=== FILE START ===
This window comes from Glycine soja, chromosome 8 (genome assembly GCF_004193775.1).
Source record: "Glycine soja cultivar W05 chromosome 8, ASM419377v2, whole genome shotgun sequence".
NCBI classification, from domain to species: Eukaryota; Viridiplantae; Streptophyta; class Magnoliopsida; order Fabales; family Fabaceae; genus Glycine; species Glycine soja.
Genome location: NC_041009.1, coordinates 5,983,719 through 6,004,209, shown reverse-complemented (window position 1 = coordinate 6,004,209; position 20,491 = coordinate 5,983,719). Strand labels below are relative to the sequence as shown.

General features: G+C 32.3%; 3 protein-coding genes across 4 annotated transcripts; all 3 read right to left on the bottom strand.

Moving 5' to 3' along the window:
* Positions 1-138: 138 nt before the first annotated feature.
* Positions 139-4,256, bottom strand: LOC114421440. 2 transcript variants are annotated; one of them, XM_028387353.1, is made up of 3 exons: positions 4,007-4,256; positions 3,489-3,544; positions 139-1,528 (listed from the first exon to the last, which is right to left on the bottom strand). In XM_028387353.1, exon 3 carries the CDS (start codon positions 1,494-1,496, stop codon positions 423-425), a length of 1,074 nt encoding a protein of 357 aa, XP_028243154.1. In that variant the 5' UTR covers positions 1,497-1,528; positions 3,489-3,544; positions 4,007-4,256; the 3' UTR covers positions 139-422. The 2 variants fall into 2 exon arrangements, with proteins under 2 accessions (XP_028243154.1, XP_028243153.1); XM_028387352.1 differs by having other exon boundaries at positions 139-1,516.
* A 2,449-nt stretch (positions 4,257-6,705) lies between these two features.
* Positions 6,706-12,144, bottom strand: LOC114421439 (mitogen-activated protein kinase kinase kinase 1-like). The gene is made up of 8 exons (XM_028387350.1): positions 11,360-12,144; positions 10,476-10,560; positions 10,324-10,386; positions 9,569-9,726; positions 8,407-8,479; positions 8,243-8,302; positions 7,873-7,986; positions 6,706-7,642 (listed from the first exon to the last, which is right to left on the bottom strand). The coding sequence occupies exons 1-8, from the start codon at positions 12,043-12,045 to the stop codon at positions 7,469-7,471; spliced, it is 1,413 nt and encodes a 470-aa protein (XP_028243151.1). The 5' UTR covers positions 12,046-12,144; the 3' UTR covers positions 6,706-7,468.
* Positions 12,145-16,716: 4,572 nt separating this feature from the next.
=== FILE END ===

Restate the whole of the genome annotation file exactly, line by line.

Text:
This window comes from Glycine soja, chromosome 8 (genome assembly GCF_004193775.1).
Source record: "Glycine soja cultivar W05 chromosome 8, ASM419377v2, whole genome shotgun sequence".
NCBI classification, from domain to species: Eukaryota; Viridiplantae; Streptophyta; class Magnoliopsida; order Fabales; family Fabaceae; genus Glycine; species Glycine soja.
Genome location: NC_041009.1, coordinates 5,983,719 through 6,004,209, shown reverse-complemented (window position 1 = coordinate 6,004,209; position 20,491 = coordinate 5,983,719). Strand labels below are relative to the sequence as shown.

General features: G+C 32.3%; 3 protein-coding genes across 4 annotated transcripts; all 3 read right to left on the bottom strand.

Moving 5' to 3' along the window:
* Positions 1-138: 138 nt before the first annotated feature.
* Positions 139-4,256, bottom strand: LOC114421440. 2 transcript variants are annotated; one of them, XM_028387353.1, is made up of 3 exons: positions 4,007-4,256; positions 3,489-3,544; positions 139-1,528 (listed from the first exon to the last, which is right to left on the bottom strand). In XM_028387353.1, exon 3 carries the CDS (start codon positions 1,494-1,496, stop codon positions 423-425), a length of 1,074 nt encoding a protein of 357 aa, XP_028243154.1. In that variant the 5' UTR covers positions 1,497-1,528; positions 3,489-3,544; positions 4,007-4,256; the 3' UTR covers positions 139-422. The 2 variants fall into 2 exon arrangements, with proteins under 2 accessions (XP_028243154.1, XP_028243153.1); XM_028387352.1 differs by having other exon boundaries at positions 139-1,516.
* A 2,449-nt stretch (positions 4,257-6,705) lies between these two features.
* Positions 6,706-12,144, bottom strand: LOC114421439 (mitogen-activated protein kinase kinase kinase 1-like). The gene is made up of 8 exons (XM_028387350.1): positions 11,360-12,144; positions 10,476-10,560; positions 10,324-10,386; positions 9,569-9,726; positions 8,407-8,479; positions 8,243-8,302; positions 7,873-7,986; positions 6,706-7,642 (listed from the first exon to the last, which is right to left on the bottom strand). The coding sequence occupies exons 1-8, from the start codon at positions 12,043-12,045 to the stop codon at positions 7,469-7,471; spliced, it is 1,413 nt and encodes a 470-aa protein (XP_028243151.1). The 5' UTR covers positions 12,046-12,144; the 3' UTR covers positions 6,706-7,468.
* Positions 12,145-16,716: 4,572 nt separating this feature from the next.